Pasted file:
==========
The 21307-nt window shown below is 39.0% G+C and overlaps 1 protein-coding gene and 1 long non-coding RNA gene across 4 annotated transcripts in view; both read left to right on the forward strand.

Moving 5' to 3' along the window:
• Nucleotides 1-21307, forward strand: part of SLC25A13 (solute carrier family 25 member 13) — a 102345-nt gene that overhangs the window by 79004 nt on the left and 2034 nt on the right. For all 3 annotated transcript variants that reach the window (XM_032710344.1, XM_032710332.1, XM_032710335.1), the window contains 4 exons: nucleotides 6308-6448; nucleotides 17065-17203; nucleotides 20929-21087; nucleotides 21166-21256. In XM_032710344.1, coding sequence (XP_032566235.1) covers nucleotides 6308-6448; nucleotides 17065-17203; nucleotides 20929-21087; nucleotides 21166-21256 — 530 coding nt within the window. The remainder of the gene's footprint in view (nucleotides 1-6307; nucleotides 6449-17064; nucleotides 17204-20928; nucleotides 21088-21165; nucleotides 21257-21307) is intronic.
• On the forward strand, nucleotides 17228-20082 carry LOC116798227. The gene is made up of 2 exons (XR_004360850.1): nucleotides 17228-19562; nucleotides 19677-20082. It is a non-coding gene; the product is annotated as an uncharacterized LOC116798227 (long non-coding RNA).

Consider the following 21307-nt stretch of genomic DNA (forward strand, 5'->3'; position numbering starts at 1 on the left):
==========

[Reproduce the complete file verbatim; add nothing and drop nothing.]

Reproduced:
The 21307-nt window shown below is 39.0% G+C and overlaps 1 protein-coding gene and 1 long non-coding RNA gene across 4 annotated transcripts in view; both read left to right on the forward strand.

Moving 5' to 3' along the window:
• Nucleotides 1-21307, forward strand: part of SLC25A13 (solute carrier family 25 member 13) — a 102345-nt gene that overhangs the window by 79004 nt on the left and 2034 nt on the right. For all 3 annotated transcript variants that reach the window (XM_032710344.1, XM_032710332.1, XM_032710335.1), the window contains 4 exons: nucleotides 6308-6448; nucleotides 17065-17203; nucleotides 20929-21087; nucleotides 21166-21256. In XM_032710344.1, coding sequence (XP_032566235.1) covers nucleotides 6308-6448; nucleotides 17065-17203; nucleotides 20929-21087; nucleotides 21166-21256 — 530 coding nt within the window. The remainder of the gene's footprint in view (nucleotides 1-6307; nucleotides 6449-17064; nucleotides 17204-20928; nucleotides 21088-21165; nucleotides 21257-21307) is intronic.
• On the forward strand, nucleotides 17228-20082 carry LOC116798227. The gene is made up of 2 exons (XR_004360850.1): nucleotides 17228-19562; nucleotides 19677-20082. It is a non-coding gene; the product is annotated as an uncharacterized LOC116798227 (long non-coding RNA).

Consider the following 21307-nt stretch of genomic DNA (forward strand, 5'->3'; position numbering starts at 1 on the left):